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Electron-controlled chemical synthesis

Electron-induced synthesis

The selective cleavage or well-defined formation of bonds is the key issue of chemical synthesis. Such processes may be initiated by controlled changes of the molecular electron density distribution. Electron-molecule interactions offer an approach to control the electronic structure and thus the reactivity of molecules. They prepare molecules in different states depending on the initial kinetic energy of the electron. In consequence, a wide range of different chemistries can be initiated by electron-molecule interactions.

The changes in electronic structure are particularly large when a charge is added to the molecule or removed from it. Already electrons with near-thermal energy can be trapped by a molecule yielding reactive short-lived radical anions that dissociate different bonds depending on the energy of the electron. The fragments resulting from such dissociative electron attachment (DEA) initiate subsequent reactions that lead to the formation of new products.

Above the ionization threshold an electron can be removed from a molecule. The resulting radical cation can also dissociate. However, if it remains intact, it can add as such to electron rich reaction partners. Such reactions are favored by the Coulomb force between the radical cation and the nucleophil. Recombination with a thermalized electron yields the neutral product.


This type of reaction is highly appealing because the intact radical cation is the largest possible reactive species and thus can induce syntheses that may be classified as atom-efficient. These syntheses are relevant to areas as diverse as surface functionalisation and astrochemistry.

Electron-induced hydration

In specific cases, electron attachment can also trigger reactions that lead to the formation of the same product as obtained through an ionization-driven mechanism. Ethanol is thus formed in mixtures of water and ethylene both through an ionization-driven reaction and as consequence of electron attachment to ethylene.

Mechnismus CO und H2O

The energy of the impinging electrons determines the reactive fragments that are formed and thus also the final products. Experiments on ice mixtures of CO and H2O performed with sufficiently small steps on the energy scale reveal that formaldehyde and formic acid are produced within well-defined energy ranges. Different anionic intermediates are involved in these reactions. In contrast, the lack of resonant behavior and the low threshold for formation support that CO2 results from reaction of CO with neutral O.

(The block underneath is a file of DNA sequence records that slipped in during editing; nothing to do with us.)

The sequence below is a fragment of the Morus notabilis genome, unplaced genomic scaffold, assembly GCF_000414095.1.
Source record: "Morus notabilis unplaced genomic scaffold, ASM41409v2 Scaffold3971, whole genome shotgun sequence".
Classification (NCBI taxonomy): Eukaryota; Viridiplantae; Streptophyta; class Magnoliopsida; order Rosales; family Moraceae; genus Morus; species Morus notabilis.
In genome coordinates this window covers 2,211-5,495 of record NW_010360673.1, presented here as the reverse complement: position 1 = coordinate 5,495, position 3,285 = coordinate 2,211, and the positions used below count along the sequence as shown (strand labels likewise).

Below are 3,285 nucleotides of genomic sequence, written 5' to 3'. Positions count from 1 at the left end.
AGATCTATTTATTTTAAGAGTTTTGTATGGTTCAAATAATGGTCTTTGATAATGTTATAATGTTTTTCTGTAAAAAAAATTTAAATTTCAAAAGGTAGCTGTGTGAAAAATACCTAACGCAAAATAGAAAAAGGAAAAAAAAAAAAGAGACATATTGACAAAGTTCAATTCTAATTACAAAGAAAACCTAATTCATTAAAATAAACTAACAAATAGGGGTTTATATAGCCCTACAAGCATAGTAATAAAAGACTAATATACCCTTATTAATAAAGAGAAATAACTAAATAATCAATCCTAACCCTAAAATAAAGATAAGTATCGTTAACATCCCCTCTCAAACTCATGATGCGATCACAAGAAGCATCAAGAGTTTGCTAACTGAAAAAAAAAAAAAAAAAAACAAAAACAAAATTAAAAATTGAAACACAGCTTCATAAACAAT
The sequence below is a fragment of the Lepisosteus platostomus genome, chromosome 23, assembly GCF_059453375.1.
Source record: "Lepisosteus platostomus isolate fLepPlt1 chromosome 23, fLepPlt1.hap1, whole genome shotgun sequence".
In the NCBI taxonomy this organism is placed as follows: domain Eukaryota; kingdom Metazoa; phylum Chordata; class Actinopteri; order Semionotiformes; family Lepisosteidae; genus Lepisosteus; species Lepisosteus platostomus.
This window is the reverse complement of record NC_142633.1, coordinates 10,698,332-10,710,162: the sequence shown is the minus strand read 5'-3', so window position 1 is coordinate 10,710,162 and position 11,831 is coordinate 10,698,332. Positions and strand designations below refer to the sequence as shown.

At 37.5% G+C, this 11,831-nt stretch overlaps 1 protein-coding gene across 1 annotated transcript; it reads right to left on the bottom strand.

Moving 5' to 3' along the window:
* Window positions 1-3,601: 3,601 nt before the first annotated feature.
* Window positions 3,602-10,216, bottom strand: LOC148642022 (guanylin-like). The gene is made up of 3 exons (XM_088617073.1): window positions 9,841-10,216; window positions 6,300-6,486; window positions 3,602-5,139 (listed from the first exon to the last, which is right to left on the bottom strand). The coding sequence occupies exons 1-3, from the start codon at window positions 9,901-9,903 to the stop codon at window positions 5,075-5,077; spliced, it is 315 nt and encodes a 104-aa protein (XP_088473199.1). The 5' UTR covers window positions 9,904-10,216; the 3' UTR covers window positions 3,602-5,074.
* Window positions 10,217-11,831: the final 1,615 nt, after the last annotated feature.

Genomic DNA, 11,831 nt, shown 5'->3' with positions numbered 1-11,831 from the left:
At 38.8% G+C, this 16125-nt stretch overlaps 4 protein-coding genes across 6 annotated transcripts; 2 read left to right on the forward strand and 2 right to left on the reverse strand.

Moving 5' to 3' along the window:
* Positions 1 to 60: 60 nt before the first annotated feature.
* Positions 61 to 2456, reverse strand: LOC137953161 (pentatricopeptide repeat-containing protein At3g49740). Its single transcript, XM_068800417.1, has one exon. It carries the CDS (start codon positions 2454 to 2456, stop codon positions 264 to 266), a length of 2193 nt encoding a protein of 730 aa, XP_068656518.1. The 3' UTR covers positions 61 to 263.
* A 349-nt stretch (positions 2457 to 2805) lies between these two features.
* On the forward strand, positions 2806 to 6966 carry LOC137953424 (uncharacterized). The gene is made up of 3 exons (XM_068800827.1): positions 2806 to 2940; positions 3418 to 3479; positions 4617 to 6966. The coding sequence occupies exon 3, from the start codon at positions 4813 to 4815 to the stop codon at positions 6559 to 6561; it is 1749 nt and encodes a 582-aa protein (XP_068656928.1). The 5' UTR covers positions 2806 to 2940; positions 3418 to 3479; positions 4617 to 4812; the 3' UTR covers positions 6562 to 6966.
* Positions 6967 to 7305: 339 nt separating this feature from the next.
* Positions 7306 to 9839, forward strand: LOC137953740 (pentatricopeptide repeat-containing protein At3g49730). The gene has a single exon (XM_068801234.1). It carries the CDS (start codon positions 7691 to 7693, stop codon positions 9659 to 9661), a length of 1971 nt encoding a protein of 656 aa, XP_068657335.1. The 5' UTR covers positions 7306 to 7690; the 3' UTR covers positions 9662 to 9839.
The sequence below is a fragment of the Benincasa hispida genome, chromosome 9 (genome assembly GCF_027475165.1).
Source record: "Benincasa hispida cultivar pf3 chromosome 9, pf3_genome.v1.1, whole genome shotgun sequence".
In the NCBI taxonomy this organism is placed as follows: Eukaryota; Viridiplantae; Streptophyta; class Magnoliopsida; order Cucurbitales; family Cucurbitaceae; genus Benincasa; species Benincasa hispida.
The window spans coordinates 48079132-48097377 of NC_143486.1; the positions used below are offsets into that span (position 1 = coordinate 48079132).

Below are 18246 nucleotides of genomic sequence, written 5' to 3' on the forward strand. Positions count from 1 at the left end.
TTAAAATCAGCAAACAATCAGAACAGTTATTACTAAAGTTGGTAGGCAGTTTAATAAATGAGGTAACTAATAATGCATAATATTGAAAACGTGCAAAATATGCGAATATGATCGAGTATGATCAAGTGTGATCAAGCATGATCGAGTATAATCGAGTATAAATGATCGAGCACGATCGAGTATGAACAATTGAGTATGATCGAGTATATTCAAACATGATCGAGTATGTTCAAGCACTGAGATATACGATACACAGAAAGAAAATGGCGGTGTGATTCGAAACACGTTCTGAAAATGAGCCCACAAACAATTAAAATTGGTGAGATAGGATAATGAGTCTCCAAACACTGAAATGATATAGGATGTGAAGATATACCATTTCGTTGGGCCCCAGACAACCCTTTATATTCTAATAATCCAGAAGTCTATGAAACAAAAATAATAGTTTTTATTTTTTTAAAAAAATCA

More information:

(1) Mechanisms of methyl formate production during electron-induced processing of methanol–carbon monoxide ices (2021 PCCP HOT article);
F. Schmidt, P. Swiderek, J. H. Bredehöft,
Phys. Chem. Chem. Phys. 23, 11649-11662 (2021).

(2) Electron-Induced Processing of Methanol Ice;
F. Schmidt, P. Swiderek, J. H. Bredehöft,
ASC Earth Space Chem. 5, 391–408 (2021).

(3) Formation of Formic Acid, Formaldehyde, and Carbon Dioxide by Electron-Induced Chemistry in Ices of Water and Carbon Monoxide; F. Schmidt, P. Swiderek, J. H. Bredehöft, ASC Earth Space Chem. 3, 1974 (2019).

(4) Electron-induced formation of ethyl methyl ether in condensed mixtures of methanol and ethylene;
F. Schmidt, P. Swiderek, J.H. Bredehöft, J. Phys. Chem. A 123, 37 (2019).

(5) Electron-induced synthesis of formamide in condensed mixtures of carbon monoxide and ammonia;
J.H.Bredehöft, E.Böhler, F. Schmidt T. Borrmann, P. Swiderek, ACS Earth Space Chem. 1, 50 (2017).

(6) Electron-induced hydration of an alkene: Alternative reaction pathways;
J. Warneke, Z. Wang, P. Swiderek, J.H. Bredehöft, Angew. Chem. Int. Ed. 54, 4397 (2015).

(7) Low-energy electron-induced hydroamination reactions between different amines and olefins;
E. Böhler, J.H. Bredehöft, P. Swiderek, J. Phys. Chem. C 118, 6922 (2014).

(8) Control of chemical reactions and synthesis by low-energy electrons;
E. Böhler, J. Warneke, P. Swiderek, Chem. Soc. Rev. 42, 9219 (2013).

(9) Reactions and anion desorption induced by low-energy electron exposure of condensed acetonitrile;
A.D. Bass, J.H. Bredehöft, E. Böhler, L. Sanche, P. Swiderek, Eur. Phys. J. D 66, 53 (2012).

(10) Elektronenstrahlen – neue Wege zur Reaktionskontrolle;
P. Swiderek; Nachrichten aus der Chemie 60, 1078 (2012).

(11) Low-energy electron-induced hydroamination of an alkene;
T.Hamann, E.Böhler, P.Swiderek, Angew. Chem. Int. Ed. 48, 4643 (2009).

The images from top to bottom are taken from articles (8), (6) und (3).

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